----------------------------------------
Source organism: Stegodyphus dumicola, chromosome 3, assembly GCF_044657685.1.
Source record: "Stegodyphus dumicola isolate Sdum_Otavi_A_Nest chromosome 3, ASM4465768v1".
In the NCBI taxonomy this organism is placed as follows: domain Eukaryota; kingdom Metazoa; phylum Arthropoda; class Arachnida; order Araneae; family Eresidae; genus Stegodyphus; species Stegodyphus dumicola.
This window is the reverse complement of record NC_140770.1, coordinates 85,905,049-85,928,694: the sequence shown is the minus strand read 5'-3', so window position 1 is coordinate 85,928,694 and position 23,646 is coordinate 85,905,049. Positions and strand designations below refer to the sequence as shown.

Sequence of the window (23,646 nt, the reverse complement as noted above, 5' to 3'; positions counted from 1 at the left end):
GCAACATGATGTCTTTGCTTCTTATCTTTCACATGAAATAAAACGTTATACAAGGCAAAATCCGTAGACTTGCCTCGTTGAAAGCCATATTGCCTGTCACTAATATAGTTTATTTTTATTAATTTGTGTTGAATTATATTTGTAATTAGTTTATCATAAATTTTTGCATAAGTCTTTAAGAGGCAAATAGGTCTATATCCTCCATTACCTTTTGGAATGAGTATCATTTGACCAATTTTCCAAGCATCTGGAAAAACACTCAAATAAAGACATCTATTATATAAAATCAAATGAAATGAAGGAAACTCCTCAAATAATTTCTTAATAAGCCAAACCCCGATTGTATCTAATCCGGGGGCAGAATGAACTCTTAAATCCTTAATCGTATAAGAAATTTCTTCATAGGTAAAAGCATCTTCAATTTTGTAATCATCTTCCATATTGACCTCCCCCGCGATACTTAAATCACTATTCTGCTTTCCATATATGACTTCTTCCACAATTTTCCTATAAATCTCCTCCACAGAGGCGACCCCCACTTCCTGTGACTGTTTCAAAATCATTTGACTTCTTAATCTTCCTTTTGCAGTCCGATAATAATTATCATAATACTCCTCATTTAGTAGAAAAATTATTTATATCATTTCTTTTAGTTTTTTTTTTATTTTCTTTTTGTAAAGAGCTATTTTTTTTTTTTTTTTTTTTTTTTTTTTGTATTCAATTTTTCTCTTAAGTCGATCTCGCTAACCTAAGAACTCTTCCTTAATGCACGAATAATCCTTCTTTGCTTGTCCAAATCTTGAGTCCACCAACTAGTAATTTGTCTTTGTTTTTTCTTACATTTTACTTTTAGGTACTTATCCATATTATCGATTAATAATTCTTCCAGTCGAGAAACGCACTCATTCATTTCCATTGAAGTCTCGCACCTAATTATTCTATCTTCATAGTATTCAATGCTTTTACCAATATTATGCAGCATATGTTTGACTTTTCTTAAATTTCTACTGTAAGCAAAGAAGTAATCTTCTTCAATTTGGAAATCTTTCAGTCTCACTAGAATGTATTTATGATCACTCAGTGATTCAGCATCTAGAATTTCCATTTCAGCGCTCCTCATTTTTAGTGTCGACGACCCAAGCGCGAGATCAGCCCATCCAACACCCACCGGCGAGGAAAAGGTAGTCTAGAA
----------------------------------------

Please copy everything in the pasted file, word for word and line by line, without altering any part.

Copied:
Source organism: Stegodyphus dumicola, chromosome 3, assembly GCF_044657685.1.
Source record: "Stegodyphus dumicola isolate Sdum_Otavi_A_Nest chromosome 3, ASM4465768v1".
In the NCBI taxonomy this organism is placed as follows: domain Eukaryota; kingdom Metazoa; phylum Arthropoda; class Arachnida; order Araneae; family Eresidae; genus Stegodyphus; species Stegodyphus dumicola.
This window is the reverse complement of record NC_140770.1, coordinates 85,905,049-85,928,694: the sequence shown is the minus strand read 5'-3', so window position 1 is coordinate 85,928,694 and position 23,646 is coordinate 85,905,049. Positions and strand designations below refer to the sequence as shown.

Sequence of the window (23,646 nt, the reverse complement as noted above, 5' to 3'; positions counted from 1 at the left end):
GCAACATGATGTCTTTGCTTCTTATCTTTCACATGAAATAAAACGTTATACAAGGCAAAATCCGTAGACTTGCCTCGTTGAAAGCCATATTGCCTGTCACTAATATAGTTTATTTTTATTAATTTGTGTTGAATTATATTTGTAATTAGTTTATCATAAATTTTTGCATAAGTCTTTAAGAGGCAAATAGGTCTATATCCTCCATTACCTTTTGGAATGAGTATCATTTGACCAATTTTCCAAGCATCTGGAAAAACACTCAAATAAAGACATCTATTATATAAAATCAAATGAAATGAAGGAAACTCCTCAAATAATTTCTTAATAAGCCAAACCCCGATTGTATCTAATCCGGGGGCAGAATGAACTCTTAAATCCTTAATCGTATAAGAAATTTCTTCATAGGTAAAAGCATCTTCAATTTTGTAATCATCTTCCATATTGACCTCCCCCGCGATACTTAAATCACTATTCTGCTTTCCATATATGACTTCTTCCACAATTTTCCTATAAATCTCCTCCACAGAGGCGACCCCCACTTCCTGTGACTGTTTCAAAATCATTTGACTTCTTAATCTTCCTTTTGCAGTCCGATAATAATTATCATAATACTCCTCATTTAGTAGAAAAATTATTTATATCATTTCTTTTAGTTTTTTTTTTATTTTCTTTTTGTAAAGAGCTATTTTTTTTTTTTTTTTTTTTTTTTTTTTGTATTCAATTTTTCTCTTAAGTCGATCTCGCTAACCTAAGAACTCTTCCTTAATGCACGAATAATCCTTCTTTGCTTGTCCAAATCTTGAGTCCACCAACTAGTAATTTGTCTTTGTTTTTTCTTACATTTTACTTTTAGGTACTTATCCATATTATCGATTAATAATTCTTCCAGTCGAGAAACGCACTCATTCATTTCCATTGAAGTCTCGCACCTAATTATTCTATCTTCATAGTATTCAATGCTTTTACCAATATTATGCAGCATATGTTTGACTTTTCTTAAATTTCTACTGTAAGCAAAGAAGTAATCTTCTTCAATTTGGAAATCTTTCAGTCTCACTAGAATGTATTTATGATCACTCAGTGATTCAGCATCTAGAATTTCCATTTCAGCGCTCCTCATTTTTAGTGTCGACGACCCAAGCGCGAGATCAGCCCATCCAACACCCACCGGCGAGGAAAAGGTAGTCTAGAA